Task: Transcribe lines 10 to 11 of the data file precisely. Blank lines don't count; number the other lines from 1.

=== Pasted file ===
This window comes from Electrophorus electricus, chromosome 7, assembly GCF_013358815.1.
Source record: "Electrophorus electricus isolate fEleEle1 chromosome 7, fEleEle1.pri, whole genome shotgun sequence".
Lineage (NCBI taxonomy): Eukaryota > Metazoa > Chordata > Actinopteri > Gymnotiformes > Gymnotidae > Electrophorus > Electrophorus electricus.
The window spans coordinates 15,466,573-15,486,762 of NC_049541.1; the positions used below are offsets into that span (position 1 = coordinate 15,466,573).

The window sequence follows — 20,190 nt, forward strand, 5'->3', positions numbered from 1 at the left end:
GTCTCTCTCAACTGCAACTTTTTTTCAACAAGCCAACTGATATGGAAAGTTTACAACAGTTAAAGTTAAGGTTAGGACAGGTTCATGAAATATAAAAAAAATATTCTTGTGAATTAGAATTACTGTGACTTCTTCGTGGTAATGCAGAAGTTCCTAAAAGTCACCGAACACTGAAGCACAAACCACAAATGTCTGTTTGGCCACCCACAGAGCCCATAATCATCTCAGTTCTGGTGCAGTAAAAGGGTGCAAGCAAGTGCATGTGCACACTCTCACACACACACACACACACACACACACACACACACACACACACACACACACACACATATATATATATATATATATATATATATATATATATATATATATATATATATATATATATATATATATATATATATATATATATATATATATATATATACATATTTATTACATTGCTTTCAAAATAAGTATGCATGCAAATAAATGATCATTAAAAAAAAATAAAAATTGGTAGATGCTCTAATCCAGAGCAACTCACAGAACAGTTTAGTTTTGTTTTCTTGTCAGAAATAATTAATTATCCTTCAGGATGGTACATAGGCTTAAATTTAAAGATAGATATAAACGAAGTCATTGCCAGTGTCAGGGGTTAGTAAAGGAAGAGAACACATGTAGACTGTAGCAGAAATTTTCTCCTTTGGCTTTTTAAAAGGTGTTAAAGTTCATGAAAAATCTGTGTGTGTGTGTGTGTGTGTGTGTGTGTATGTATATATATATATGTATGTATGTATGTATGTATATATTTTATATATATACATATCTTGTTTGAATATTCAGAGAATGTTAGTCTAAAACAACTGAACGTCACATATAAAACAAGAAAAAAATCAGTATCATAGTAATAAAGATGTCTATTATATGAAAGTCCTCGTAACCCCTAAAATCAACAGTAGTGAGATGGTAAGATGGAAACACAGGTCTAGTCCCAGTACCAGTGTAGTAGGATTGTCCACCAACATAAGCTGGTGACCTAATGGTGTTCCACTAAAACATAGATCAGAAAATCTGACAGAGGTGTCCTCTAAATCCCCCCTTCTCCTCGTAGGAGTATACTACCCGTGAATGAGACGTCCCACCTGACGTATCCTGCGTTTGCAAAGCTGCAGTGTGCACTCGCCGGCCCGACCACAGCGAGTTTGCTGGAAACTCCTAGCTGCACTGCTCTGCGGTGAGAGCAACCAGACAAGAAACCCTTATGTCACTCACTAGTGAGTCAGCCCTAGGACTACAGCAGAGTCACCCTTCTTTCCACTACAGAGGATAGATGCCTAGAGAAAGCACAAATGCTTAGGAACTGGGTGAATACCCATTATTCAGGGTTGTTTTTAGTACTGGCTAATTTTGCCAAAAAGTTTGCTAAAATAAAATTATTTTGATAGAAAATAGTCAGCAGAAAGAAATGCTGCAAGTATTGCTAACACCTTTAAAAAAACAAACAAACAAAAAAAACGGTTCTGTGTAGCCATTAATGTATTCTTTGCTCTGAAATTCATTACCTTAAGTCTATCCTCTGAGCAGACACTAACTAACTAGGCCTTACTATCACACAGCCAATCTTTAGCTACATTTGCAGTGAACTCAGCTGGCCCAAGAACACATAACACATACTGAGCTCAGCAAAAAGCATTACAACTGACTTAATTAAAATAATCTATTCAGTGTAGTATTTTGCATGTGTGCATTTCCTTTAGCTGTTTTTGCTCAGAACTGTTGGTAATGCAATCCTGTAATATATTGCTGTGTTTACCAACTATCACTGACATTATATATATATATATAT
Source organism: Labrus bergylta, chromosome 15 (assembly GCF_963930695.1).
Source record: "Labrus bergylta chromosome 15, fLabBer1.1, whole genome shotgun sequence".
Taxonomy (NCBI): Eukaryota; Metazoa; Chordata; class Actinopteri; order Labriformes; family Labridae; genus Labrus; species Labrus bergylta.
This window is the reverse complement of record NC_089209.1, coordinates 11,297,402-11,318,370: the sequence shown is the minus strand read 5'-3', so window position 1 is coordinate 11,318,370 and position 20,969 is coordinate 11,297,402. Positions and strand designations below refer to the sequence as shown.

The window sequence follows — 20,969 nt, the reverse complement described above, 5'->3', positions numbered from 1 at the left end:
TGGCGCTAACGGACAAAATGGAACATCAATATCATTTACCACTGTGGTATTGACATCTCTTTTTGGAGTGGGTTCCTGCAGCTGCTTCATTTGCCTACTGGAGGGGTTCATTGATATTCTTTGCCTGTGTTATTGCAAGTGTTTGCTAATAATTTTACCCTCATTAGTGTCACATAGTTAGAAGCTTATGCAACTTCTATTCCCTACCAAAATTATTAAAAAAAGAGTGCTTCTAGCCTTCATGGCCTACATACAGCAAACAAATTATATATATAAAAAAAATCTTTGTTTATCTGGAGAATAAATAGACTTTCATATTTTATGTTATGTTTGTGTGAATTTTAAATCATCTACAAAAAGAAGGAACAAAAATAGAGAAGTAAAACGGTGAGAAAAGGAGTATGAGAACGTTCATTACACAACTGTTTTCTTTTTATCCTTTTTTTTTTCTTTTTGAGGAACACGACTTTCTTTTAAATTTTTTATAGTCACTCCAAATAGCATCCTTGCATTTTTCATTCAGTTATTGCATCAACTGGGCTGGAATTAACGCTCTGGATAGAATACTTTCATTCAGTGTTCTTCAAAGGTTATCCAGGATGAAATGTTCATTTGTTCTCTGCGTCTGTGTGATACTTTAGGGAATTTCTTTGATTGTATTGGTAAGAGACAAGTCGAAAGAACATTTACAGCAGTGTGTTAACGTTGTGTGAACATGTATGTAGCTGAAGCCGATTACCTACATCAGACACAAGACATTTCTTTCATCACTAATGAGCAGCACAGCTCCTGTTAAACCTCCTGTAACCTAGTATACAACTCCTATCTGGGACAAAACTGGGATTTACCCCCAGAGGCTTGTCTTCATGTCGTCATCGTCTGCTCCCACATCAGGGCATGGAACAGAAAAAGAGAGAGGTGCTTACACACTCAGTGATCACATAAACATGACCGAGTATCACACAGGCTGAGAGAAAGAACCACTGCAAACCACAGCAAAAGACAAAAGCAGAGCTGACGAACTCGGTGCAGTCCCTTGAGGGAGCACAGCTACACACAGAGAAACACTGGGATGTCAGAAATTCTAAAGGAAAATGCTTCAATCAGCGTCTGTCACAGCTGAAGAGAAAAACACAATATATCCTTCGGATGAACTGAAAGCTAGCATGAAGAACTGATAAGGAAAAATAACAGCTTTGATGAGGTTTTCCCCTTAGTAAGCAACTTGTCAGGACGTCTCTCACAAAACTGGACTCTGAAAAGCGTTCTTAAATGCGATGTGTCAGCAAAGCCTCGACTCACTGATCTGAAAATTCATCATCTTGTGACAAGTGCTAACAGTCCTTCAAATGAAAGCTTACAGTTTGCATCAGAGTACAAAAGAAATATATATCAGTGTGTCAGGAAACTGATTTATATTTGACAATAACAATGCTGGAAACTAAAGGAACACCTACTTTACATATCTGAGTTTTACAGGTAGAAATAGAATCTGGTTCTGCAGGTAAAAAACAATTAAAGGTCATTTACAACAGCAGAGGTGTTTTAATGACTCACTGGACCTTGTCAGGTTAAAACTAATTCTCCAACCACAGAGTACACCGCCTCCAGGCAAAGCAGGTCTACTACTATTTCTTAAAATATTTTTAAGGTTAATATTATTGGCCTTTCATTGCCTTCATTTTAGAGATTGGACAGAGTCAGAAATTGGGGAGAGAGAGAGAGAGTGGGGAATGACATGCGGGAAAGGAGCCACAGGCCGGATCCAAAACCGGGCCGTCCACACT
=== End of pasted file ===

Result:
This window is the reverse complement of record NC_089209.1, coordinates 11,297,402-11,318,370: the sequence shown is the minus strand read 5'-3', so window position 1 is coordinate 11,318,370 and position 20,969 is coordinate 11,297,402. Positions and strand designations below refer to the sequence as shown.

The window sequence follows — 20,969 nt, the reverse complement described above, 5'->3', positions numbered from 1 at the left end: